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Truth and honesty are rare commodities in politics, and even more so when an election is in the offing. But when it comes to the pledges from the oil and gas industry to reduce greenhouse gas emissions, senior members of Alberta’s United Conservative Party government are in the process of offering up a long-overdue confession: they don’t believe a word they’re saying.

Brian Jean, the minister of Jobs, Economy and Northern Development (and the former leader of the Wildrose Party) admitted as much when he tried to attack NDP Leader Rachel Notley for comments she made on a recent podcast. “I do think that, you know, it’s possible to get to a cap that is very ambitious, that we can get to that’s not super far away from that federal [Trudeau Liberal] cap,” she told David Herle. Said cap is on emissions, not the production of oil and gas. But Jean conflated the two, telling the Western Standard: “Rachel Notley let it slip. She wants to impose a production cap on Alberta’s energy industry and kill countless energy jobs.”

She doesn’t, of course. What she wants to do is implement a cap on oil and gas emissions that’s less ambitious than the federal government’s plan but still takes the industry and its promises about emission reductions efforts at their word. An emissions cap isn’t some sort of affront to Alberta’s oil and gas companies, after all — it’s merely a codification of their own stated objectives that they insist they’re dead serious about achieving.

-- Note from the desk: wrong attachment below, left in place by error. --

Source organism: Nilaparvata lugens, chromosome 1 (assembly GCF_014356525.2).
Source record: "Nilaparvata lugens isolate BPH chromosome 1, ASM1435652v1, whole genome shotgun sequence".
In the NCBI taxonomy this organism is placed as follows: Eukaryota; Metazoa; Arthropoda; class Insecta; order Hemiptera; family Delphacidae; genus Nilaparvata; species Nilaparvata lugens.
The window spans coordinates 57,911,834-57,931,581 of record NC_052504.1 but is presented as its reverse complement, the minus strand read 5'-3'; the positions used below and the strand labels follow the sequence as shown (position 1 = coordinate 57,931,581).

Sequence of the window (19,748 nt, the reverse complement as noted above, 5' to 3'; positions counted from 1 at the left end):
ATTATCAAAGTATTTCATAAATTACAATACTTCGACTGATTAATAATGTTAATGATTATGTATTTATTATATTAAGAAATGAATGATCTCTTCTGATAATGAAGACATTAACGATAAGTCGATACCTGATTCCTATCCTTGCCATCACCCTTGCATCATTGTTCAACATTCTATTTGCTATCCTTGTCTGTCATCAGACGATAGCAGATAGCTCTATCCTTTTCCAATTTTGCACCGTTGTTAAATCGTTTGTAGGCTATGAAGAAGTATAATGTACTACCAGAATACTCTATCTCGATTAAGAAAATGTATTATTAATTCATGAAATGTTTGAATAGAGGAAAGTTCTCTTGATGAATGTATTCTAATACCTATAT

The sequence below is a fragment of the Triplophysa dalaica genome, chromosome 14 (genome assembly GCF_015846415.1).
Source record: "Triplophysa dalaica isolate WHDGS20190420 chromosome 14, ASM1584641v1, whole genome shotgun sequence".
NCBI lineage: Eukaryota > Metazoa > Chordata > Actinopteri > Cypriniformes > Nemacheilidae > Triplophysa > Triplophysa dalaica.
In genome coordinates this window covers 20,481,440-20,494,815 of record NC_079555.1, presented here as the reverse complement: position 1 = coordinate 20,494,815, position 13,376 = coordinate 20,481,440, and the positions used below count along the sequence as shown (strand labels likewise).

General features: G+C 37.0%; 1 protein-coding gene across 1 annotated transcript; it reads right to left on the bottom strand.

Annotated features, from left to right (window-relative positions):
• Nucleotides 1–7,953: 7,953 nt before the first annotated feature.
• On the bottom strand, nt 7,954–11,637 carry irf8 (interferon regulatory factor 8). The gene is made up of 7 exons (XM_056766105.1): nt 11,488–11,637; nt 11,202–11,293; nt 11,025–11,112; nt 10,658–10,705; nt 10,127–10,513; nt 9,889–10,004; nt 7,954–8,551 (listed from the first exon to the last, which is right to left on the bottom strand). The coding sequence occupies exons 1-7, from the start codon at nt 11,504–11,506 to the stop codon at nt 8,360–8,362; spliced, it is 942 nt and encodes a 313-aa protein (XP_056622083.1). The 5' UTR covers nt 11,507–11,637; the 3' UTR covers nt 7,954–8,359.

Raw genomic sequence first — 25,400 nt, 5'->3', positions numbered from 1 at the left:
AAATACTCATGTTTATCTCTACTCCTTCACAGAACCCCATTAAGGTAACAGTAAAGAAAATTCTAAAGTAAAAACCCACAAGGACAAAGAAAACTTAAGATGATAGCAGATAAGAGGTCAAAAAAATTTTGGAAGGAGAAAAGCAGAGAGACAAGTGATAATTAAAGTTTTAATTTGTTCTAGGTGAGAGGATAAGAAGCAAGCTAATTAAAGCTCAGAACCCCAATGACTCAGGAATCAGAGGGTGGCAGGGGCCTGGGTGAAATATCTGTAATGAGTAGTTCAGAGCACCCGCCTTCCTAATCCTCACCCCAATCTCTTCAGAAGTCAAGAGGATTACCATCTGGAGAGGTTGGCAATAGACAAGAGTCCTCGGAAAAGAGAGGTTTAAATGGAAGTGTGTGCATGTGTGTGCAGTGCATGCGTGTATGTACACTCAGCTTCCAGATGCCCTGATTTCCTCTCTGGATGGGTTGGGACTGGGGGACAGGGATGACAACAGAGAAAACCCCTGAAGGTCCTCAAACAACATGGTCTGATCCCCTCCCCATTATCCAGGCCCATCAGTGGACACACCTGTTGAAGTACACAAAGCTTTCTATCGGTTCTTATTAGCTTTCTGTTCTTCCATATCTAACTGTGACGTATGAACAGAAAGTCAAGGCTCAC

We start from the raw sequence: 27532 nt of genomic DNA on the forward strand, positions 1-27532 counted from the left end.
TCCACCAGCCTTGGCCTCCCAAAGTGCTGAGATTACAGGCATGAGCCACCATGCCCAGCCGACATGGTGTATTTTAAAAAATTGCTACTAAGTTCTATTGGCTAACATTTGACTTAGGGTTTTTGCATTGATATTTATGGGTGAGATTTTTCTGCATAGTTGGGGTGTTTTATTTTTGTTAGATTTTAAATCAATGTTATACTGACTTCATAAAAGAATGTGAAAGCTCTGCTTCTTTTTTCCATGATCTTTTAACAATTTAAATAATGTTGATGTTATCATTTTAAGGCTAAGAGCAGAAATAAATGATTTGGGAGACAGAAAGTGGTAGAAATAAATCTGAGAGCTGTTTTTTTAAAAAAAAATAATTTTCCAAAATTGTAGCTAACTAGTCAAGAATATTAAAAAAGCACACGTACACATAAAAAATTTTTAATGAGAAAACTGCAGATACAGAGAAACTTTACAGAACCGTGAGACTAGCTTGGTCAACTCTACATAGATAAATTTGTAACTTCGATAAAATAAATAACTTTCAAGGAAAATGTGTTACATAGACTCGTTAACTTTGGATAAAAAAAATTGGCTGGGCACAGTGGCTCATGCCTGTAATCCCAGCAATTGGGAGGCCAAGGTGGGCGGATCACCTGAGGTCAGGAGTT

In fairness, there are credible arguments against the implementation of an emissions cap. Politically, it threatens to further divide the country and amplify grievances in Alberta and Saskatchewan that are already being aggressively mined by conservative politicians and pundits out here. And as University of Calgary economist Trevor Tombe has argued, the use of an emissions cap might jeopardize the legal standing of the federal government’s existing carbon price — and further undermine its position with the general public. “If we can lower emissions without a tax,” Tombe says, “the argument may go, why have one at all?”

But this is a long, long way from the conversation UCP politicians are trying to have with Alberta voters. By pretending that any effort to curtail emissions is a de-facto cut in production, they’re effectively saying that they have zero faith in the industry’s ability to do what it’s been promising (in paid advertisements, no less) for years now. For a party that prides itself on its boundless allegiance to said industry, it’s a very weird look.

They’re also showing their hand when it comes to their own recently released climate “plan.” After all, while it mouths the right words about reaching net-zero emissions by 2050, the said plan doesn’t actually lay out any meaningful pathways to get there, much less near-term targets and timelines. It’s the political equivalent of a New Year’s resolution to lose weight or quit smoking at some point within the next two decades, and one that people should take just as seriously.